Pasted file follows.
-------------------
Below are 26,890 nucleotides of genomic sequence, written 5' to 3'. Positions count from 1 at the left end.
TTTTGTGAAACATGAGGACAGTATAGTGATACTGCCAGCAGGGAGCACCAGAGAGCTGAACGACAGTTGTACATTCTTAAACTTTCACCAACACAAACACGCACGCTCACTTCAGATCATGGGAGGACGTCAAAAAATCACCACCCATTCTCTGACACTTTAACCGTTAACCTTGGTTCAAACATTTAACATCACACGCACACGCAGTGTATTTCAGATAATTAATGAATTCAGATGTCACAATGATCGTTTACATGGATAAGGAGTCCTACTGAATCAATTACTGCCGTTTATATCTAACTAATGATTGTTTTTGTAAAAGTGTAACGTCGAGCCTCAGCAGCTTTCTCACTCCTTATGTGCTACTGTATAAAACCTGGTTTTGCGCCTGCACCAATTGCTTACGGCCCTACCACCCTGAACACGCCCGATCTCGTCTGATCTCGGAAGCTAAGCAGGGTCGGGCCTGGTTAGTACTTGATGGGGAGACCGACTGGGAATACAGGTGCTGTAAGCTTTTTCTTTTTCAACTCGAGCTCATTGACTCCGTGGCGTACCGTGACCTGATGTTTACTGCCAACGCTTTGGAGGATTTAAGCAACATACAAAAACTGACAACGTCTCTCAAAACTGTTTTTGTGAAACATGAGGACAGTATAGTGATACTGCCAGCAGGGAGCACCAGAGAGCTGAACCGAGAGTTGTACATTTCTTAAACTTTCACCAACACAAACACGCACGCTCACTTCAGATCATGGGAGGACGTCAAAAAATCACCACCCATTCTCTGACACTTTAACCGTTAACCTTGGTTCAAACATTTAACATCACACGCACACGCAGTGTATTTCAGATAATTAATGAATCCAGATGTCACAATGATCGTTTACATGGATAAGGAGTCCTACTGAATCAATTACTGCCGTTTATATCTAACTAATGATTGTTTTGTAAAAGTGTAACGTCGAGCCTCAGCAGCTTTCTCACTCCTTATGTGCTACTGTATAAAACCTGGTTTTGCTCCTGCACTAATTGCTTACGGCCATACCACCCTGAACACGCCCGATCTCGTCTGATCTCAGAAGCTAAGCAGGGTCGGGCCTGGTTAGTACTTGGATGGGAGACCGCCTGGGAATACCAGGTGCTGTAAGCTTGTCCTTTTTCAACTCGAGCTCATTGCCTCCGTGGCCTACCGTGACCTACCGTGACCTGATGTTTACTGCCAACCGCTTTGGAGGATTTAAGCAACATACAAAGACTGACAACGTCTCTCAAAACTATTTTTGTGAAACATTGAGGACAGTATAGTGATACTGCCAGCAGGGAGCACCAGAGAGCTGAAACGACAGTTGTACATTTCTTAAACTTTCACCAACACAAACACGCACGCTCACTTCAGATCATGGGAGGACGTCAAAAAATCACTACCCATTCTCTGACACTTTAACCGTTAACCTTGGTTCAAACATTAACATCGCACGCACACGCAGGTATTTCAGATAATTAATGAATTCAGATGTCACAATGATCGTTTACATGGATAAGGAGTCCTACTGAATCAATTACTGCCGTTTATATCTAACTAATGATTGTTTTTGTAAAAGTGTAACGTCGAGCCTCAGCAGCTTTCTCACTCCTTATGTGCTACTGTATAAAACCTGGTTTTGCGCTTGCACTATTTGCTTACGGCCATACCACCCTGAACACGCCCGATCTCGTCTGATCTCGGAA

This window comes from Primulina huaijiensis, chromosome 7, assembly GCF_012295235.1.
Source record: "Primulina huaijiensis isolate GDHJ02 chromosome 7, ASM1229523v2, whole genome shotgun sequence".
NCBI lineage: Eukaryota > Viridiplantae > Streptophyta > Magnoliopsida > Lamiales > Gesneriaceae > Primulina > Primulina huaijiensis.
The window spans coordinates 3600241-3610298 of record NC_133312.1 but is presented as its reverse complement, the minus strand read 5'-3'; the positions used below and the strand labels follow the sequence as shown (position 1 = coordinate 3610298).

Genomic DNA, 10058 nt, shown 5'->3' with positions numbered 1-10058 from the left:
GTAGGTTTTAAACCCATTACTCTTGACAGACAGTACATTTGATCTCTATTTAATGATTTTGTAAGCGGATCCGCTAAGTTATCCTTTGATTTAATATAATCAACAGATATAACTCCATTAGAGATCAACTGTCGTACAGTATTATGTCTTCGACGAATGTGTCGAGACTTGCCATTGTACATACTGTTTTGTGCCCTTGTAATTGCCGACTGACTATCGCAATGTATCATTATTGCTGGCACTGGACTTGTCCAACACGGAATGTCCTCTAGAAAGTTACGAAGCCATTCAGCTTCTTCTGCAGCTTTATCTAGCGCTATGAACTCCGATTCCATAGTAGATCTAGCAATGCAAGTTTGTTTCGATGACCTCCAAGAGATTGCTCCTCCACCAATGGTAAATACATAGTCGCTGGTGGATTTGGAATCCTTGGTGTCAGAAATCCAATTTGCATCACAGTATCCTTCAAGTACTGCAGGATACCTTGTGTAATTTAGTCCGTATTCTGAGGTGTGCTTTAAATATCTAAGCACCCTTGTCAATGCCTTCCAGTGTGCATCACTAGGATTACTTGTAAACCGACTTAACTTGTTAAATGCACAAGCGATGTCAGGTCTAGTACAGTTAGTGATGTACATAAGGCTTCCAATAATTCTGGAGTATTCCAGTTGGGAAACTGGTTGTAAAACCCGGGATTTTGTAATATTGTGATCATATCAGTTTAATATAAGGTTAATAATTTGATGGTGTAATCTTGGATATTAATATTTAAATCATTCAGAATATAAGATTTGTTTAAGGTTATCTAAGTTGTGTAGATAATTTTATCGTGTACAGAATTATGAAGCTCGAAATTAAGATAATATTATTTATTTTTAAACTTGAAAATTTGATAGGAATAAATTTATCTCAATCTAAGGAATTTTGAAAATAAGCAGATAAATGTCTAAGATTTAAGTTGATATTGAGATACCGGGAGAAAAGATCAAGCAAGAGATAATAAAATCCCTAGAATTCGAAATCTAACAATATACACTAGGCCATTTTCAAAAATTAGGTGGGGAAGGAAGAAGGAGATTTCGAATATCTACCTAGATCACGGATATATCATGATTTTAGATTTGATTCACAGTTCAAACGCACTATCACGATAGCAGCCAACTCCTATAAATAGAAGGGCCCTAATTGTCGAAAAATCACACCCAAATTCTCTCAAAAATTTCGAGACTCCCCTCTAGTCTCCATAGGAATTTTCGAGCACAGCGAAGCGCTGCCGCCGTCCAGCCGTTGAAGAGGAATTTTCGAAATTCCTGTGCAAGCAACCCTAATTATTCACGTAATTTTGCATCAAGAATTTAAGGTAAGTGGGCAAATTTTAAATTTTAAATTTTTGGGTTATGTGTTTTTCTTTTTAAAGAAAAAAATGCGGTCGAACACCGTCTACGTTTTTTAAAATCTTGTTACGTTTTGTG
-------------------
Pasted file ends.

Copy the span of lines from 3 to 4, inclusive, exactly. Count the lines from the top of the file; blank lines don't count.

This window comes from Primulina huaijiensis, chromosome 7, assembly GCF_012295235.1.
Source record: "Primulina huaijiensis isolate GDHJ02 chromosome 7, ASM1229523v2, whole genome shotgun sequence".